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How to reduce Christmas stress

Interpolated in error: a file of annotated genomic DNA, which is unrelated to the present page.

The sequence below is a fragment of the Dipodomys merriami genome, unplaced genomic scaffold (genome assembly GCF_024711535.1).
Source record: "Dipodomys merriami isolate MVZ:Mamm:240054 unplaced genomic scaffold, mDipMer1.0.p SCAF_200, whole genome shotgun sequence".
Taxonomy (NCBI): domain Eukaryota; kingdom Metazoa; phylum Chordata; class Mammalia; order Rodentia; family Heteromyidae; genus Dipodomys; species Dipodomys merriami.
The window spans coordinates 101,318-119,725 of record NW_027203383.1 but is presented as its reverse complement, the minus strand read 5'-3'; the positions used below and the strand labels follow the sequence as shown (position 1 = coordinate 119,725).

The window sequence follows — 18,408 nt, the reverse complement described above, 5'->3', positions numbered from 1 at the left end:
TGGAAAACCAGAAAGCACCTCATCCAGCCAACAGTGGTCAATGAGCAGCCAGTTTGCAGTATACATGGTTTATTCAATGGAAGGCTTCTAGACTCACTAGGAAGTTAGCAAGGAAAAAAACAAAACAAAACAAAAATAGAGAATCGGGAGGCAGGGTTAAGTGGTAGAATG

Gastric band Surgery In France How to reduce Christmas stress “It’s the most wonderful time of the year,” but also a time when stress levels soar. We have put together some top tips to stop stress in its tracks and make the season of goodwill more enjoyable. The holidays can be a time of high stress levels, but managing stress can help you to have a happy and healthy Christmas. While Christmas is known as “the season to be jolly,” it can be a significant source of stress, pressure, and conflict for many of us. Some people can feel overwhelmed by the excess, expectations, and exchange and become depressed during the holidays. A lack of time and money, credit card debt, and the pressure of gift giving can often contribute to stress during the holiday season. Most of us are aware of the adverse effects that stress can have on our body. It can impact our thoughts, feelings, and behaviors, and it can lead to high blood pressure, heart disease, diabetes, and obesity if left unchecked. In fact, research has shown that there is an increase in the occurrence of heart attacks and heart-related deaths during the festive season, which may be due to stress, heavy alcohol consumption, a fatty diet, or all three. Therefore, it is of utmost importance that holiday stress is dealt with – pronto. With all the cooking, decorating, visiting, and gift giving, the holidays can seem more like trying to meet a high-pressure deadline than a vacation. So, try these Christmas stress-busting strategies to ease the strain and help stress melt away. 1. Limit spending Money issues are one of the leading causes of stress during the holiday season, according to a poll conducted by the American Psychological Association (APA) in 2004. Recent data collected in the APA’s annual Stress in America survey reflect this finding and report that 62 percent of us feel stressed about money. Avoid overspending by setting a budget. Holiday retail sales in November and December 2017 are expected to increase between 3.6 and 4 percent and total between $678.75 billion to $682 billion, according to the National Retail Federation. These figures are up from $655.8 billion last year. Gift buying, entertainment, and travel can all fuel financial burden, even for the savviest shoppers. However, here are some steps that you can take to limit financial stress. Set a budget. First of all, make sure that all your usual expenses are accounted for so that you do not fall short on bills such as rent. Plan for any other spending over the holidays, including any parties you may be hosting or traveling to visit friends or family. Once these items have been subtracted from your budget, you can then work out how much you can spend on gifts. Being organized and realistic about your budget will help you to ensure that you do not overspend. Make one financial decision at a time. Make sure that you space spending-related decisions out. Trying to make too many decisions at once can be overwhelming, which can lead to depletion of your willpower and an increased risk of overspending. Avoid temptation. It is often impossible to steer clear of stores and shopping malls altogether over the festive season, but limiting the time that you spend in these places can also help you to curb your spending. Manage impulsive spending by taking only the cash you can afford to spend on shopping trips and leaving all credit and debit cards at home. Recognize how you deal with stress-related money problems. Sometimes, during tough economic moments, individuals turn to smoking, alcohol, gambling, or excessive eating to try to relieve stress. These behaviors can lead to arguments and conflicts between partners and families. Be mindful and seek help from a healthcare professional if you find that these behaviors are causing you problems. Keep in mind what is important. Overspending can overshadow the true sentiment of Christmas. If your expense list exceeds your monthly budget, keep in mind that your relationshipsRead more…

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